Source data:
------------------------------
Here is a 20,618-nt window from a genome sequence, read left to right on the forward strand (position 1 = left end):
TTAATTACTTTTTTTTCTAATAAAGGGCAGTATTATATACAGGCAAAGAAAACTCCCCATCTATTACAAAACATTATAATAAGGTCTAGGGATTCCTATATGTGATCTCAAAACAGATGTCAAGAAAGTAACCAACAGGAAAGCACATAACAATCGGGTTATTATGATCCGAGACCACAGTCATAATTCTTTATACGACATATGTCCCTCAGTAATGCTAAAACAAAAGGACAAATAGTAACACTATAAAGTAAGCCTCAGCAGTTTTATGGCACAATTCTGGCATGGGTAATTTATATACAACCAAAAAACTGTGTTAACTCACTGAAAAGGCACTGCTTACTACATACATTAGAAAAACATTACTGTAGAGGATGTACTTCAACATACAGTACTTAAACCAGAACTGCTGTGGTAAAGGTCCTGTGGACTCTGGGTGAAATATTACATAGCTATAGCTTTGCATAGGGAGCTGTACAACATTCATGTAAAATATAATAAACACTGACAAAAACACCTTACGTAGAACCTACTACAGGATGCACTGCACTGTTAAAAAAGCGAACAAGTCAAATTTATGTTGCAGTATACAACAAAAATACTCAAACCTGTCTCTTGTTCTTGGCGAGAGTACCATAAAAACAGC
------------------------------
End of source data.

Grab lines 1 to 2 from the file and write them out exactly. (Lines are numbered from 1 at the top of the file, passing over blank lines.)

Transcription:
Here is a 20,618-nt window from a genome sequence, read left to right on the forward strand (position 1 = left end):
TTAATTACTTTTTTTTCTAATAAAGGGCAGTATTATATACAGGCAAAGAAAACTCCCCATCTATTACAAAACATTATAATAAGGTCTAGGGATTCCTATATGTGATCTCAAAACAGATGTCAAGAAAGTAACCAACAGGAAAGCACATAACAATCGGGTTATTATGATCCGAGACCACAGTCATAATTCTTTATACGACATATGTCCCTCAGTAATGCTAAAACAAAAGGACAAATAGTAACACTATAAAGTAAGCCTCAGCAGTTTTATGGCACAATTCTGGCATGGGTAATTTATATACAACCAAAAAACTGTGTTAACTCACTGAAAAGGCACTGCTTACTACATACATTAGAAAAACATTACTGTAGAGGATGTACTTCAACATACAGTACTTAAACCAGAACTGCTGTGGTAAAGGTCCTGTGGACTCTGGGTGAAATATTACATAGCTATAGCTTTGCATAGGGAGCTGTACAACATTCATGTAAAATATAATAAACACTGACAAAAACACCTTACGTAGAACCTACTACAGGATGCACTGCACTGTTAAAAAAGCGAACAAGTCAAATTTATGTTGCAGTATACAACAAAAATACTCAAACCTGTCTCTTGTTCTTGGCGAGAGTACCATAAAAACAGC